Julie G (14 March 2011)
"Re. Donna Danna "What is causing the Moon to rise in the west?""

Hi, John!

I haven't sent anything in for many years, and then only a couple of times and under a different name. Been reading since February, 1998: I'm old.

Thanks so much for your faithfulness! When I meet you in Heaven, I fully expect to see five doves on your crown.... Maybe engravings, maybe glowing dove-shaped gems, or -- who knows? after all, Jesus can do anything! -- maybe animated doves -- or something we can't yet imagine.

Julie Gardner
Wow. You have been with us since 1998, Julie!

Donna, you will be relieved to know that the Moon hasn't changed where it rises and sets. Its pattern is, however, supremely confusing!

I used to live in Chicago. Standing on the elevated L train platform, waiting to go home after working late, I had a clear view of the rising full Moon -- that was about the only time I saw the Moon. Once, visiting my parents, who live in a semi-rural area without streetlights, I asked them why sometimes it was so bright at night while at other times it wasn't ... well, I can only say that our city streetlights kept the entire night in a sort of yellowish twilight of sodium vapor bulbs, and the Moon's light didn't make much difference.

With all the light pollution at night, it's easy to lose track of what the Moon is doing. We notice it when we see it, and don't think about it when we don't see it.

And what <em>is</em> the Moon doing? It's being inconsistent! Each day, the Moon rises a bit later than the previous day (roughly half an hour to an hour later). The sun has a 24-hour day, but the Moon doesn't.

When the Moon is full, it rises just after sunset (in the east). When it's new, it rises early in the morning (again in the east), but is too thin to be visible until just after the sun sets -- at which time, if sighted in Jerusalem, it indicates the start of the next Jewish month. And the new Moon will be sighted in the west, just before it sets. We rarely notice the Moon during the daytime unless it's close to full.

In my location, the Moon rose at 8:20 a.m. on March 8th and set at 10:17 p.m. On the 9th, it rose at 8:54 a.m. and set at 11:14 p.m. On the 10th, it rose at 9:31 a.m. and set at 12:12 a.m. in the wee hours of the 11th. Then it rose at 10:15 a.m. later that morning, and set at 1:08 a.m. on the 12th. So when you saw the Moon in the evening in the west on those days, it was setting rather than rising. Just doing its normal thing -- and being confusing. It's a wonder the prehistoric peoples ever figured it out!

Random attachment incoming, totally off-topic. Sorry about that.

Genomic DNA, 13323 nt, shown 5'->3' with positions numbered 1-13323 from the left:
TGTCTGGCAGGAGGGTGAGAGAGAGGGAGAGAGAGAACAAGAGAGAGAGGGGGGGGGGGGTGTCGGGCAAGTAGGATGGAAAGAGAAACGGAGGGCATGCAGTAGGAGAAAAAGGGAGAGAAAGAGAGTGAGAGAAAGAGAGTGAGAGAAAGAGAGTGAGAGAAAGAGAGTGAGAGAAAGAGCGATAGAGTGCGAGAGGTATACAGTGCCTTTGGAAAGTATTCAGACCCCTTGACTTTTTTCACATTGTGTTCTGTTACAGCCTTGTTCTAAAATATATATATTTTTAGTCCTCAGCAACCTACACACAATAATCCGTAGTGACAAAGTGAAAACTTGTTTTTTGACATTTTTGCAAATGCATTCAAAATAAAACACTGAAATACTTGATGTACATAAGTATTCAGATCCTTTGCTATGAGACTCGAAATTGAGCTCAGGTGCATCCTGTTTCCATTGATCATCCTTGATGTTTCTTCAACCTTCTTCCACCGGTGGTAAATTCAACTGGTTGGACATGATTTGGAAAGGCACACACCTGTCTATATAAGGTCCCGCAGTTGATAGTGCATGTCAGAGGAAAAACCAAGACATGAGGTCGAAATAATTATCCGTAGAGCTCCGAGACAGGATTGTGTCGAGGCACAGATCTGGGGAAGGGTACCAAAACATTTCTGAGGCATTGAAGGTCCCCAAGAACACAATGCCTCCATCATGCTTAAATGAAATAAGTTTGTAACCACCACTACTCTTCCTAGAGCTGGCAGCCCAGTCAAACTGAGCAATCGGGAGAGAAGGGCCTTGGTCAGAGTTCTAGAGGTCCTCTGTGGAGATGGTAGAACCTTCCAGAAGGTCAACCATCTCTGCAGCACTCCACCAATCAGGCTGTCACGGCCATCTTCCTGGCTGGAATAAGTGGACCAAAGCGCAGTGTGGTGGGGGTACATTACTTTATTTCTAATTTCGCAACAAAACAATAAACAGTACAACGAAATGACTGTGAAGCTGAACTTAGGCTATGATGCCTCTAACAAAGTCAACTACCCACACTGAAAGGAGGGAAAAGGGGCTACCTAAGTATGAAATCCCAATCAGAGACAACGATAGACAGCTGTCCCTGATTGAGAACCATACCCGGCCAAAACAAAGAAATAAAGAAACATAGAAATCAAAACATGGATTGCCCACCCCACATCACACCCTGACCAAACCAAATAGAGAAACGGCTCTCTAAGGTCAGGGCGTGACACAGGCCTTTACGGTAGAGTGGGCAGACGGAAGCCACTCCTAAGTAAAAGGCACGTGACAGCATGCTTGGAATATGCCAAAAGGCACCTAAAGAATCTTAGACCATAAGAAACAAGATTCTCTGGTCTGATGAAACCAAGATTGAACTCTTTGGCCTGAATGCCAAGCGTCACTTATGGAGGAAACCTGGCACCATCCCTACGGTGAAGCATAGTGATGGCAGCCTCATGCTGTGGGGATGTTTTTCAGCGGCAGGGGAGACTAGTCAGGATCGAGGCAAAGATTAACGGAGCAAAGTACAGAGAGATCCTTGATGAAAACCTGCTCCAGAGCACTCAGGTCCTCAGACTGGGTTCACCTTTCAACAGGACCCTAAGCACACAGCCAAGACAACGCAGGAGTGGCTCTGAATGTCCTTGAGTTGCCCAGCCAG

Here's a link to a page which lists the daily Moonrise and Moonset for your location. (I'm not sure how, but that site knows where I live! But if your location doesn't come up automatically, you can enter your zip code or city and state.)
<a href="http://www.almanac.com/moon/rise">http://www.almanac.com/moon/rise</a>

This US Navy site will generate a yearlong Moonrise / Moonset table for any location on the planet (it may be easier to use).
<a href="http://aa.usno.navy.mil/data/docs/RS_OneYear.php">http://aa.usno.navy.mil/data/docs/RS_OneYear.php</a>

Donna Danna (12 March 2011)

The moon is not supposed to rise in the west according to the bottom of the astronomy page at http://curious.astro.cornell.edu/question.php?number=642 but I saw the crescent moon in the western sky around 7 p.m. on 3/08, and on 3/09.  On 3/10, the sky was too cloudy to see the moon, but I looked outside around 10:05 p.m. on the night of 3/11 and the quarter moon was in the western sky.  Did something change the orbit of the moon to cause it to rise in the western sky where it's not supposed to rise?  The sun is still rising in the east and setting in the west so Earth is still orbiting around the sun counterclockwise.  (The first thought that crossed my mind was did Planet X/Nibiru's gravitational pull change the orbit of the moon if Planet X/Nibiru really exists.)  If the moon is setting in the west, does that mean that the moon is now orbiting the Earth clockwise instead of counterclockwise?
The above website link tells where in the sky that the sun and the moon should rise and set according to the season of the year, and for the moon it also depends on what phase that the moon is in -- new moon, 1st quarter moon or full moon or 3rd quarter moon. In the northern hemisphere where I live, the moon can rise in the southeast and set in the southwest, or it can rise in the east and set in the west, or it can rise in the northeast, and set in the northwest, but the moon is not supposed to rise in the west nor does it set in the east.  Yet it is rising in the west.
So in what part of the sky is the moon rising in your area?  Does anyone have an explanation as to why the moon can be seen rising in the western sky?